Washington Favored Skilled Immigrants

The Quote Below: More Misinformation from the Media

“In the Rose Garden last week, President Donald Trump unveiled his administration’s long-awaited immigration-policy overhaul, designed by his son-in-law Jared Kushner to unite Republicans on the issue before 2020. The president, in a rare display of eloquence, said he wants the U.S. to ‘become a safe and agreeable asylum to the virtuous and persecuted part of mankind.’

“Wait a minute. That was George Washington, America’s first president, the general and military strategist who led the colonies in a successful eight-year rebellion against King George. Our nation’s most heroic founder believed that immigrants ‘whatever nation’ or station of life they may come from should be welcomed in the newly formed United States and allowed to ‘settle themselves in comfort, freedom and ease in some corner of the vast regions of America.’

“What Trump said in the Rose Garden was this: ‘Democrats are proposing open-borders, lower wages, and frankly, lawless chaos. We are proposing an immigration plan that puts the jobs, wages, and safety of American workers first.’ So much for what Washington called the ‘persecuted part of mankind.’

The Trump proposal would largely replace the current family-based system that enables immigrants to sponsor their relatives with a system that favors highly skilled, ‘financially self-sufficient’ immigrants. . . This runs counter to Washington’s vision of America as an ‘asylum’ for the ‘persecuted. . . .’ “ – Were the Founders in Favor of Immigration? Yes, Editorial, Dallas Morning News, 5/22/19 [Link]

Fact Check of Quote: This article, with selective use of Washington’s quotes, gives the impression that our first president was a proponent of massive and indiscriminate immigration. Nothing could be further from the truth. A full and balanced understanding of what he thought about immigration is in a letter he wrote to John Adams in 1794. In that communication Washington stated:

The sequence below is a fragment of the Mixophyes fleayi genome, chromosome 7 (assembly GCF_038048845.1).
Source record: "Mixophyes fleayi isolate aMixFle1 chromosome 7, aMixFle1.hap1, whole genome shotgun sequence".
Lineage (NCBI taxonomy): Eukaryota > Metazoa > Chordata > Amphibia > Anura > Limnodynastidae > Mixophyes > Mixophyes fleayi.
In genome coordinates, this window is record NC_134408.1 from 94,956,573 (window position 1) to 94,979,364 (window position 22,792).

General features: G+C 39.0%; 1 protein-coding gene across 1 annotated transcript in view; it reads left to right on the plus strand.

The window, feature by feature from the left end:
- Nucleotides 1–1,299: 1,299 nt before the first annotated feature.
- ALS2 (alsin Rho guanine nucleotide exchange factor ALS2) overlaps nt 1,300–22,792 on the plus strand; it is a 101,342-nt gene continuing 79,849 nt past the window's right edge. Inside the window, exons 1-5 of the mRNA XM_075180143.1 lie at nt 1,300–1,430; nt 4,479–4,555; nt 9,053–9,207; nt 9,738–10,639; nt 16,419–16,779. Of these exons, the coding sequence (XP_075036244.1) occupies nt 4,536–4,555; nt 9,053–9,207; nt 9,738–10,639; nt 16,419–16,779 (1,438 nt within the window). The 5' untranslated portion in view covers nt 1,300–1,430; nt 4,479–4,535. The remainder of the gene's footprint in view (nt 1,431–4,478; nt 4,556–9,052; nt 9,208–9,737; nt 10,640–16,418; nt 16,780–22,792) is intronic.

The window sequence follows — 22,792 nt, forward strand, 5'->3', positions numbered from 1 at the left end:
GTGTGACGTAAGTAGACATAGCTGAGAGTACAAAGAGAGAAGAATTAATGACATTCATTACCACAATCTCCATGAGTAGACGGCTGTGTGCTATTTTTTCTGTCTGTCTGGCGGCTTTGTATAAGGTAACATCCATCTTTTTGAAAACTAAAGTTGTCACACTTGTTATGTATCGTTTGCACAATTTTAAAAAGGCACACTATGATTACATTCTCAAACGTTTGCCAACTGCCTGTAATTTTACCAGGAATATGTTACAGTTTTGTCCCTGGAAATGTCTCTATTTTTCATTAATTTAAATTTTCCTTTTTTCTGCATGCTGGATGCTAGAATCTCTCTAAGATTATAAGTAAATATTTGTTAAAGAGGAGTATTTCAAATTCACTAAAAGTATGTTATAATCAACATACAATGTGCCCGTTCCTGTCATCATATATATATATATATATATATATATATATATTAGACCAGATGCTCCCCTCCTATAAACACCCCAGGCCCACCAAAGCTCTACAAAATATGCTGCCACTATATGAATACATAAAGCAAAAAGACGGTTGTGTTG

“My opinion with respect to emigration is, that except of useful mechanic’s—and some particular descriptions of men—or professions—there is no need of extra encouragement: while the policy, or advantage of its taking place in a body (I mean the settling of them in a body) may be much questioned; for by so doing they retain the language, habits & principles (good or bad) which they bring with them; whereas, by an intermixture with our people, they, or their descendants, get assimilated to our customs, manners and laws: in a word, soon become one people.”

Thus we see that Washington was in basic agreement with what President Trump is saying today, namely that priority should be given to immigrants with useful skills. Our first president was willing to accept other types of immigrants, he but saw no reason to encourage them. Washington believed that assimilation was of crucial importance to maintain national unity. He saw that immigrants arriving in a large body would make assimilation difficult, with those immigrants retaining their “habits & principles.”

Washington’s views reflected wisdom and common sense. It a shame that this sense isn’t so common today, particularly in our “mainstream” media.


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